Her second month on campus, Eva Huff, a nursing student from Knoxville, signed up to participate in the Sprint for the Prints, a 5K walk and run organized in support of the Precious Prints Project.
Every year, the student-led event raises money to provide families grieving the loss of a child in the hospital with a silver pendant bearing their child’s fingerprint—a lasting impression of the time they had together. Since it was started in 2011 by UT’s Student Nurses Association—the largest student nurse group of any university in Tennessee—Precious Prints has provided the keepsakes to more than 1,200 families.
“When I came home from the race, I was talking 100 words a minute, telling my mom all about it,” Huff says. “She lost twins 18 years ago, before Precious Prints. This would’ve meant the world to her.”
Huff’s mother has participated in Sprint for the Prints in the years since. Huff, who after graduating this spring will start a job as a labor and delivery nurse at UT Medical Center, is now the philanthropy chair for the Precious Prints project.
“This is why many of us wanted to become nurses in the first place,” says Faith Mysliwiec, a senior nursing student from Knoxville, who has been involved with the project since her first year at UT.
Precious Prints is advised by Clinical Nursing Instructor Lynne Miller, who had the idea for the project after receiving a charm from her grandson and remembering back to a moment when she rode a hospital elevator with a mother who was leaving the hospital alone after losing her child. The prints are provided in partnership with Precious Metal Prints, a local company.
The project is run entirely by a team of eight junior and senior nursing students who serve in leadership roles. It is supported by nearly 100 other nursing students yearly. In 2020, Mysliwiec was the Precious Prints race chair, organizing the first virtual Sprint for the Prints, which broke records. In total, 450 people from 18 states and two countries participated, raising $18,500.
As early as their first semester on campus, nursing students who sign up to volunteer with Precious Prints through the SNA visit hospitals and train teams of nurses on how to make the prints to distribute to families who have suffered a loss. They’ve become a regular feature of nursing orientation at many local hospitals.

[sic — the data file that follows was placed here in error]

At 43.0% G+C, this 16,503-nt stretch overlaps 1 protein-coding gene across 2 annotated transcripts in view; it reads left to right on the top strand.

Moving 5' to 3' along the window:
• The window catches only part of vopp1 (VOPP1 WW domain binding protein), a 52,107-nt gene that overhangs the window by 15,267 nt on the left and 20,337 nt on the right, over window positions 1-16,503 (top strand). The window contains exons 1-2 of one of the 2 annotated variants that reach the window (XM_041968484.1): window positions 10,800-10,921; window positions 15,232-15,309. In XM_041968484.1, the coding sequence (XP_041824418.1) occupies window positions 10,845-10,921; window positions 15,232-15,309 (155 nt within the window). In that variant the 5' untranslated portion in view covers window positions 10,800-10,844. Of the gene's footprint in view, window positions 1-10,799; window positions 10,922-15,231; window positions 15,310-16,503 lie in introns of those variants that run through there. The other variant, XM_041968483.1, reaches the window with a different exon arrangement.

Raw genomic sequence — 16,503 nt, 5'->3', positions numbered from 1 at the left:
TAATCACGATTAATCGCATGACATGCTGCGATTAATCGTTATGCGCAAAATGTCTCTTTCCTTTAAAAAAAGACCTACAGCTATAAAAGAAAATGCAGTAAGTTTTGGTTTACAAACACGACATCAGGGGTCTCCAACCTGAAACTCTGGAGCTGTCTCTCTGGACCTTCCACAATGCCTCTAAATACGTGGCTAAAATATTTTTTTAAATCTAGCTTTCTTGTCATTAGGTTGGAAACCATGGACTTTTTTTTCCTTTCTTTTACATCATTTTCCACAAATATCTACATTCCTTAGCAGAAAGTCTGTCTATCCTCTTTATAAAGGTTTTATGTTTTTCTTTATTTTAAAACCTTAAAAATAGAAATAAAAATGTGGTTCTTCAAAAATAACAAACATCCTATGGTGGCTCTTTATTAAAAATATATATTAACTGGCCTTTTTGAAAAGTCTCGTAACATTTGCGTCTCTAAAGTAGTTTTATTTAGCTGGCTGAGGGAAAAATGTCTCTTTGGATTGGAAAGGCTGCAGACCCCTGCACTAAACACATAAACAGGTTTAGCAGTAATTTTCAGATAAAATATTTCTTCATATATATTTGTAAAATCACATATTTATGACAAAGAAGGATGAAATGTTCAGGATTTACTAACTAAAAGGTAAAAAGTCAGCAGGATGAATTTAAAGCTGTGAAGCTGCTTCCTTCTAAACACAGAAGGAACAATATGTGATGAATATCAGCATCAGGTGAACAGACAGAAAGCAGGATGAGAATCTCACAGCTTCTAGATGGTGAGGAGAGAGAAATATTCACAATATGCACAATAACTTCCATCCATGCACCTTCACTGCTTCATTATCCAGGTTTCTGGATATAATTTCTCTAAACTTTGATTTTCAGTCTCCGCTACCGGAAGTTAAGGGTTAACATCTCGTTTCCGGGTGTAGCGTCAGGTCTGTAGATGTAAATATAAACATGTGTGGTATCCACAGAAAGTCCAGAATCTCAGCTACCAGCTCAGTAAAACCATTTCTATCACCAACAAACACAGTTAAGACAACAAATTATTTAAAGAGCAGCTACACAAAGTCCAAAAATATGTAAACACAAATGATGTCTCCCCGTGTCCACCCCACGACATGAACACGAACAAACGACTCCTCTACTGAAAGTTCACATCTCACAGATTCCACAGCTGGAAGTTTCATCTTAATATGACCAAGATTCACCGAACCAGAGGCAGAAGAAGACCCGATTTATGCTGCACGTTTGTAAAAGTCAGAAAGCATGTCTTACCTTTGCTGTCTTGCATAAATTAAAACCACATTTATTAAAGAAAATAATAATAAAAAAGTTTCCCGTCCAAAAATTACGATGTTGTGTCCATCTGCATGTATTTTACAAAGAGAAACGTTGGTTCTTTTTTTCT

“We read them quotes from family members who have reached out to us to tell us the emotional value these prints have and how grateful they are for what we’re doing,” says Mysliwiec, who, like Huff, has accepted a job in labor and delivery at UT Medical Center. “It’s not just impactful for these families but for the students and for nurses, too. It brings you to tears.”
Since launching at East Tennessee Children’s Hospital, Precious Prints has added hospital partners throughout the region, including in Knoxville, Maryville, Oak Ridge, and Crossville, Tennessee. It also has two university partners—Union University in Hendersonville and the University of Nevada, Las Vegas—whose students were directly trained by UT students on how to expand the project to hospitals where they live. Miller and the college regularly receive requests for new partnerships, sparked in part by the testimonies of nurses who have participated in social media groups around the country about how to support patients dealing with bereavement.
“Over Christmas break two years ago, Lynne emailed and asked me if I could go visit a dialysis unit at one of our local hospitals,” Huff says.
Typically, nurses involved with the project are in neonatal ICUs and labor and delivery units. The dialysis staff wanted to become involved after one of its nurses had lost a child and received a print.
“The whole unit was so impacted they made T-shirts, did a fundraiser, and gave all the money to Precious Prints,” Huff says. They wanted to make Huff and her fellow students knew how much it meant to them.
In her role as philanthropy chair this past year, Huff has led the College of Nursing’s collaboration with the Haslam College of Business, which this year launched a first-year seminar course on how business leaders can give back through philanthropy. Academic Advisor Marg Basehart, who teaches the course, is a print recipient herself. She’s spoken to the students about how impactful the project was for her personally. It has made Huff think about her own family’s story.
“You’re providing a mother something she wears close to her heart,” Huff says. “This is the best thing that’s happened to me as an undergrad.”